Former MP Anand Mohan tells SC remission granted to him not arbitrary

Former Member of Parliament Anand Mohan who was serving life term in the 1994 murder case of then Gopalganj District Magistrate G Krishnaiah in Bihar has told the Supreme Court that grant of remission to him was not arbitrary, misinformed, and unreasonable.

In his reply to a plea filed by Uma Krishnaiah, the wife of the slain officer, challenging Bihar government’s decision to grant him remission, Mohan said the grant for remission was the result of a comprehensive and rigorous process with sufficient checks and balances.

“The decision was not arbitrary, misinformed, and unreasonable. All aspects and factors embodied in the prison rules and statute were taken into consideration, and it was only after a thorough assessment that the state decided to grant remission to the answering respondent (Anand Mohan)”, he said.

Mohan said the grant of remission in the present case has been in accordance with law and he was eligible for the remission vide amendment notification dated April 10, 2023 as it is a beneficial amendment with retrospective effect.

“Even otherwise, the answering respondent is also eligible for remission vide notifications December 10, 2002, and December 12, 2012”, he said in his reply.

He submitted that in the criminal justice system, the purpose of remission and conviction are different and the question of conviction is often grounded in retribution and deterrence where the purposive intent is usually to “punish” the accused for a crime committed against the society.

“On the other hand, remission is a stage after conviction and incarceration, wherein the welfare of the prisoner assumes importance and centrality. Here, the assessment is guided by the question of rehabilitation of the prisoner who has already served a considerable part of his sentence”, he said.

Mohan added that the interests or rights of the victim don’t assume importance in this assessment as the focus is only on the welfare of the prisoner and the society at large.

Referring to the case, he said that in the present case, there were 36 people on trial out of which 29 were acquitted by the trial court and out of the remaining seven, only he was convicted by the High Court.

“It is pertinent to mention that the answering respondent has already served more than 15 years and 9 months in prison. The Petitioner has not assailed the acquittal of the remaining accused persons but has instead only assailed the order of the State of Bihar to grant remission to the answering respondent”, he said.

Mohan said that though the convict cannot claim benefit of remission as a matter of right, he can claim a right that his case be considered.

“The decision thereafter whether remissions will be granted or not is left to the discretion of the authorities, which discretion must be exercised in a manner known to law”, he said.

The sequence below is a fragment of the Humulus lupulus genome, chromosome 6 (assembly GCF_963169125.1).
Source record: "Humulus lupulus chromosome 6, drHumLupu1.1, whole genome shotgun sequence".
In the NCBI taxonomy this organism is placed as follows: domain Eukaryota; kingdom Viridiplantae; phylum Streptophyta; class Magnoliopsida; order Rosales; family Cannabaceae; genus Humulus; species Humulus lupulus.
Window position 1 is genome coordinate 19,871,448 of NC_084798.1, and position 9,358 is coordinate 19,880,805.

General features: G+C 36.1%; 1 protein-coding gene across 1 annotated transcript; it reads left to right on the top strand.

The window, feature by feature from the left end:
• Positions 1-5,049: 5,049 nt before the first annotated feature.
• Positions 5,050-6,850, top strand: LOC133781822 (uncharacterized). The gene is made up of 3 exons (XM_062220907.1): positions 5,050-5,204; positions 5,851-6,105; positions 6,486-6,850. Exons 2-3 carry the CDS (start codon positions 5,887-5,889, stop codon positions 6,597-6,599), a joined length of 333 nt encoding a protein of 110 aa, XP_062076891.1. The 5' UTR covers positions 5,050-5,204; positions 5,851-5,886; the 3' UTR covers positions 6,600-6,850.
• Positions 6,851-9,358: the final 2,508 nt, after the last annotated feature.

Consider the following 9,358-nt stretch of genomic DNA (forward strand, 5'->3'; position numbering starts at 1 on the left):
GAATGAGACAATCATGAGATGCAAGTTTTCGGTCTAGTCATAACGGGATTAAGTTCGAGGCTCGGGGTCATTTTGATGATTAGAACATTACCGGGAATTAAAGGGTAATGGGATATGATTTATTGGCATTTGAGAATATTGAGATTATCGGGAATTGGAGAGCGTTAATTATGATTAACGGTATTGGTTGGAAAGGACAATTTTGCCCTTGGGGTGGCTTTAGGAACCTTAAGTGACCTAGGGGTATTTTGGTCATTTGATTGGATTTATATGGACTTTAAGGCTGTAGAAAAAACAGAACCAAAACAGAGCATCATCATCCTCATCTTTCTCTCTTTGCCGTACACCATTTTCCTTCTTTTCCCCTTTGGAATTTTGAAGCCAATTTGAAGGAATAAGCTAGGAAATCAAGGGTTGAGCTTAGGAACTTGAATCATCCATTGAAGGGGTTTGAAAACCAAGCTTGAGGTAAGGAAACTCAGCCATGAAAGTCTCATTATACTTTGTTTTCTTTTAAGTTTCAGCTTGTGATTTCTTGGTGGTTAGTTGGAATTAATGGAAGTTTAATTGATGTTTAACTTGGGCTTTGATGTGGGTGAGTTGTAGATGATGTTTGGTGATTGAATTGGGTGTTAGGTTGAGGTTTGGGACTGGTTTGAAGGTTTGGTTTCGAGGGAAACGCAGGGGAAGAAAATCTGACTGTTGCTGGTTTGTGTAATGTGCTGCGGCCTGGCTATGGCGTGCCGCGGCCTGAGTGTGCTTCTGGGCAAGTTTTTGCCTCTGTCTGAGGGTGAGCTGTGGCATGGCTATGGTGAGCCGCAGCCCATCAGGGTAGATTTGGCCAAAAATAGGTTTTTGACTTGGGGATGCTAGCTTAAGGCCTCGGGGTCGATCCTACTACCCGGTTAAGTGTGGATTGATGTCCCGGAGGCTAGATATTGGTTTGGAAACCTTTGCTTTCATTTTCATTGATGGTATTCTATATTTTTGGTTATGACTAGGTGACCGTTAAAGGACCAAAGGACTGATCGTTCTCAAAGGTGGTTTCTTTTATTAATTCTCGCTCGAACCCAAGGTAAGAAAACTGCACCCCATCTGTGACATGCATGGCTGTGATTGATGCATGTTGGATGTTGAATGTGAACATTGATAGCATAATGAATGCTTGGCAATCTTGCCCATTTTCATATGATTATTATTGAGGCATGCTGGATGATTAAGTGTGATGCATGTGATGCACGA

The former member of Parliament said the present petition challenges an amendment to the Bihar Prison Manual which is an act done purely by the state in exercise of its executive power.

“Even otherwise, the amendment is just and reasonable since it removes a blatant arbitrariness. Thus, as no fundamental right of the petitioner has been infringed and therefore writ petition is not maintainable”, he said.

Mohan said that the grant of remission to the convict does not deprive the victim of any of her fundamental rights and only confers an additional benefit upon the convict.

“In the absence of a breach or violation, the present writ should not be maintainable”, he said.

On May 8, the top court had sought a response from Mohan and the Bihar government on the plea filed by the wife of the slain officer.

Mohan was released from the Saharsa jail on April 27 following an amendment to Bihar’s prison rules.

The petitioner has contended that life imprisonment awarded to the gangster-turned-politician meant incarceration for his entire natural course of life and it cannot be mechanically interpreted to last just 14 years.

“Life imprisonment, when awarded as a substitute for death penalty, has to be carried out strictly as directed by the court and would be beyond application of remission,” she has said in her petition.

Mohan’s name figured in a list of more than 20 prisoners who were ordered to be set free by a notification issued by the state’s law department earlier this year as they had spent more than 14 years behind the bars.

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The remission of his sentence followed an April 10 amendment to the Bihar Prison Manual by the Nitish Kumar government whereby the restriction on early release of those involved in killing of a public servant on duty was done away with.

This, the critics of the state government’s decision claim, was done to facilitate the release of Mohan, a Rajput strongman, who could add heft to the grand alliance led by Nitish Kumar in its fight against the BJP. Several others, including politicians, benefited from the amendment to the state prison rules.

Krishnaiah, who hailed from Mahbubnagar in present-day Telangana, was beaten to death by a mob in 1994 when his vehicle tried to overtake the funeral procession of gangster Chhotan Shukla in Muzaffarpur district.

Mohan, then an MLA, was leading the procession. 

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